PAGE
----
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Hospitality industry struggles to meet world standards

2016/1/12      view:

By Edward kayiwa

Uganda’s hospitality industry continues to struggle to comply with world class standards as more than 70 % of hotels and sleeping places in Kampala do not conform to the basic requirements for classification.

This means the country loses the bulk of tourists intending to visit over long periods of time to neighbouring Kenya and Tanzania.

According to the Uganda Tourism Board (UTB), only 26 out of the 78 hotels and sleeping places that were assessed in Kampala in July conform to the basic standards required for classification.

However, Data from the Uganda Bureau of Statistics (UBOS) indicates there are more than 6,400 hotels and sleeping places in Kampala, 3,000 of which are mapped on GPS.

“Unfortunately, most did not take part in the grading process because they don’t meet the basic requirements,” said the UTB deputy executive director, John Sempebwa.

Currently, only 400 hotels and sleeping places across the country are registered under the Uganda Hotel Owners’ Association(UHOA), the bulk of which have neither classification, nor  means to attract tourists.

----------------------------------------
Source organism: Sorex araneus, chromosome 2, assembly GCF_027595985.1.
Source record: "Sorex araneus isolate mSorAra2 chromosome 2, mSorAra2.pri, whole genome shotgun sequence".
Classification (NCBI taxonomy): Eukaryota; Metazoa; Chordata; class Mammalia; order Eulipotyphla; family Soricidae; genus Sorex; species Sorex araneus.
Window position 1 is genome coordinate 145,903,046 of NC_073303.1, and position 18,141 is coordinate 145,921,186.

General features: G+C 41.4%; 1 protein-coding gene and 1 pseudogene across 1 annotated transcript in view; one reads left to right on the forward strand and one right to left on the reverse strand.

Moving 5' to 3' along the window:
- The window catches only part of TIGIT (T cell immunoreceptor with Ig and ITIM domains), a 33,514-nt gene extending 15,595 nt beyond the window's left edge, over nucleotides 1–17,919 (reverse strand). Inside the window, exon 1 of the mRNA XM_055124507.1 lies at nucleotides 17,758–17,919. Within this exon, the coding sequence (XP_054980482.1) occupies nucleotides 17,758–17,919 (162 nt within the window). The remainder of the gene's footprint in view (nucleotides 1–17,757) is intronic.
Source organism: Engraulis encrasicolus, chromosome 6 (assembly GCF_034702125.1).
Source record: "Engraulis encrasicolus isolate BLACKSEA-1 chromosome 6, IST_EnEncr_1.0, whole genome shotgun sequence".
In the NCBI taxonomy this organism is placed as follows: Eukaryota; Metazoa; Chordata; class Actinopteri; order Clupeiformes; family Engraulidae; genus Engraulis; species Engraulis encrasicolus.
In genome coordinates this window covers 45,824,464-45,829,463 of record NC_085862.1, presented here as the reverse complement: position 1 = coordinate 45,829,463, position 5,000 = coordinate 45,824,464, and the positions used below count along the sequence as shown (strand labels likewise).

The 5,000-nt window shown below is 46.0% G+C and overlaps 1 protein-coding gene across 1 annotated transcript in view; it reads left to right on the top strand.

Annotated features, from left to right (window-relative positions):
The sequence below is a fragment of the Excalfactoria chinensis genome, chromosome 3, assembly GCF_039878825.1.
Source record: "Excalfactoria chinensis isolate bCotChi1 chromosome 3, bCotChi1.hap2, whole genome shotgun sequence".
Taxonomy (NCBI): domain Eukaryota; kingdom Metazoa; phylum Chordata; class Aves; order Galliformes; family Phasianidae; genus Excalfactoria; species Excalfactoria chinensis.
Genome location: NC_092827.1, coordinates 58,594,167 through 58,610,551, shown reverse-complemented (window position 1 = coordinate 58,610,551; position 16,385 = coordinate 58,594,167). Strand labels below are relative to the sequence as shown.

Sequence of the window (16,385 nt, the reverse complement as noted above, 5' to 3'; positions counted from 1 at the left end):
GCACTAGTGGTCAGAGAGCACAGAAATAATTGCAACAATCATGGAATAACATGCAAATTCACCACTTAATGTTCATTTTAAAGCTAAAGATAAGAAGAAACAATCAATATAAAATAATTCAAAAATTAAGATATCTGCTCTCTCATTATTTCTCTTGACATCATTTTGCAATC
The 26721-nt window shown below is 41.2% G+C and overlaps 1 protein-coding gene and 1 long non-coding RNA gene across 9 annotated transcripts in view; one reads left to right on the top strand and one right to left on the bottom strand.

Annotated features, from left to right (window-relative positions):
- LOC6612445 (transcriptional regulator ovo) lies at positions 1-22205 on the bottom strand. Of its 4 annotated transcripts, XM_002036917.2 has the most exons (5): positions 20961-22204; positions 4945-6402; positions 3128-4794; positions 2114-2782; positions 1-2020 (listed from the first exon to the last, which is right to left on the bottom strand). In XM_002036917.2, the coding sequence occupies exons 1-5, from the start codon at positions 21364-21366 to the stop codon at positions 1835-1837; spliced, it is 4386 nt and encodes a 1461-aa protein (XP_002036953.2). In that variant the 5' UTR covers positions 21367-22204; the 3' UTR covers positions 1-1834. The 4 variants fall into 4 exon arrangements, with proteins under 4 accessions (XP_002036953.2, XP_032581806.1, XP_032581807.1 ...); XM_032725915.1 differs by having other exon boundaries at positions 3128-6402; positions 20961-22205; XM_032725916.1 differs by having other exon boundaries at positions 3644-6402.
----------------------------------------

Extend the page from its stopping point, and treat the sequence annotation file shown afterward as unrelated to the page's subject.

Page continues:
“It is very difficult to track those hotels and sleeping places operating independent of the association. As such, we cannot extend services such as training and sensitisation to build their capacity for classification,” said the UHOA executive director, Jeanne Byamugisha.

The classification system brings out different aspects of service delivery essential for customer satisfaction, and covers physical and tangible characteristics of accommodation establishments such as location, rooms, style, elegance, comfort, finish and luxury.

With the increasing number of both local and foreign tourists, the situation for capacity and standards requires immediate attention.

According to Sempebwa, it’s only the 26 classified hotels and sleeping places that were accredited to host visitors and tourists  during the pope’s visit in November.

“in any case, we are also monitoring improvements made in some sleeping places for further accreditation,” Sempebwa said.

estimates  at the Uganda tourism board  indicate the arrival numbers will swell  during the festive season, through to late  January 2016.

“Our problem is one, the hotels and services offered to the tourists. The only thing tourists often remember is the country’s beauty and not the services offered, because most are very bad,” he noted.

The tourism sector’s total contribution to the economy in 2015 is estimated at $2.6b (sh 9.074 trillion) representing 8.2% of GDP.